During the COVID-19-induced lockdown, Coco Em turned her attention to music production. In that period, she made over seventy beats, and with the assistance of the Nairobi-based organisation Santuri East Africa, she whittled the beats to seven tracks, which make up her fascinating debut EP ‘Kilumi’. The project, which featured fellow Kenyan artists such as MC Sharon, Wuod Baba and Ndunge Wa Kalele, among others, swung from the Amapiano-led rhythms of “Winyo Nungo” and contained ecstasy of “Yi Ingi” to the bass-heavy “Kilumi” and Afrocentric leanings of “Land (Black) First.” This year, Coco Em reintroduced herself as an electronic music auteur with a wide musical palette and boundless ambitions.
Majeeed initially stepped into the music industry as a producer and songwriter, helming and co-writing hit records with top industry heavyweights like Tiwa Savage, Seyi Shay and more, while perfecting his art on the side. In early 2021, the 23-year old singer began performing his own music when he released his first official single “Time”, a mid tempo Afro-highlife number which sees the artist letting listeners in on time and its importance, if used properly.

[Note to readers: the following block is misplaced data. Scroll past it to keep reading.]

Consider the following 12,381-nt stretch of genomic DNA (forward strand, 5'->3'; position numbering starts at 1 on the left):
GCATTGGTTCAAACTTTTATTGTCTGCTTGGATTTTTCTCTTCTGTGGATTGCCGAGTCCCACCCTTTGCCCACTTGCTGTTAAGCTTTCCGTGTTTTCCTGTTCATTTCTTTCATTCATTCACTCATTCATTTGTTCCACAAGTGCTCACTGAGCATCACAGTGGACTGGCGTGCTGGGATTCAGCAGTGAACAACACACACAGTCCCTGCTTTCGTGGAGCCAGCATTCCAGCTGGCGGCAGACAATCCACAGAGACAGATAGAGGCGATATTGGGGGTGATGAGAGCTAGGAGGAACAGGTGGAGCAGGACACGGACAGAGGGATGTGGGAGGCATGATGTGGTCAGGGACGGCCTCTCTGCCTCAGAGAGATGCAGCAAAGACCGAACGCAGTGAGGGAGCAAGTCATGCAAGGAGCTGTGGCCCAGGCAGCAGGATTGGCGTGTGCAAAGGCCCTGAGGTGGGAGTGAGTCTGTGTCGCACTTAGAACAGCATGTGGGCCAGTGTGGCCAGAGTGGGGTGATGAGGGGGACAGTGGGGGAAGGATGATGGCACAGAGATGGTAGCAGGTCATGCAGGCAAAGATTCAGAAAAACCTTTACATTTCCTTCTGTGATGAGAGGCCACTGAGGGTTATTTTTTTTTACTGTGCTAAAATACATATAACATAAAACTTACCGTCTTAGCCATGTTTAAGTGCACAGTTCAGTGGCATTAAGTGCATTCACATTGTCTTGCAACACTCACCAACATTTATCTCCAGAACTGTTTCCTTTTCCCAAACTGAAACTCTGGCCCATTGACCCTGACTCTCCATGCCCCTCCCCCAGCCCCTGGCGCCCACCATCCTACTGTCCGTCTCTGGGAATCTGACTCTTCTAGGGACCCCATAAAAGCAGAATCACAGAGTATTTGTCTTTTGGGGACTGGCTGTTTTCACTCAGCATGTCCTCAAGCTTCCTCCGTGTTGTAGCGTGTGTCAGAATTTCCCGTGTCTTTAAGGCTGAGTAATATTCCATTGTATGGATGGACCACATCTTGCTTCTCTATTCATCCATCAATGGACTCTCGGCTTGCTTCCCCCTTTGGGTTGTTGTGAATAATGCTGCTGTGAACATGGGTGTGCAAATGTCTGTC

At the top of this year, the singer shared his debut EP titled ‘Bitter Sweet’, a clear and succinct 17-minute project featuring reality-tinged stories on the varying phases of romance, from infatuation to lovelorn moments. Describing himself as a storyteller, his debut tape proves his bonafides as a transportive writer, and his production credits on a couple of songs highlight his all-round talent. Off the EP, “Yawa No Dey End” quickly emerged as Majeed’s biggest song yet, even snagging a remix with Nigerian pop superstar Joeboy. Currently at the frontend of his career, Majeed is earning his way to stardom one storytelling lyric line and ear-holding melody at a time.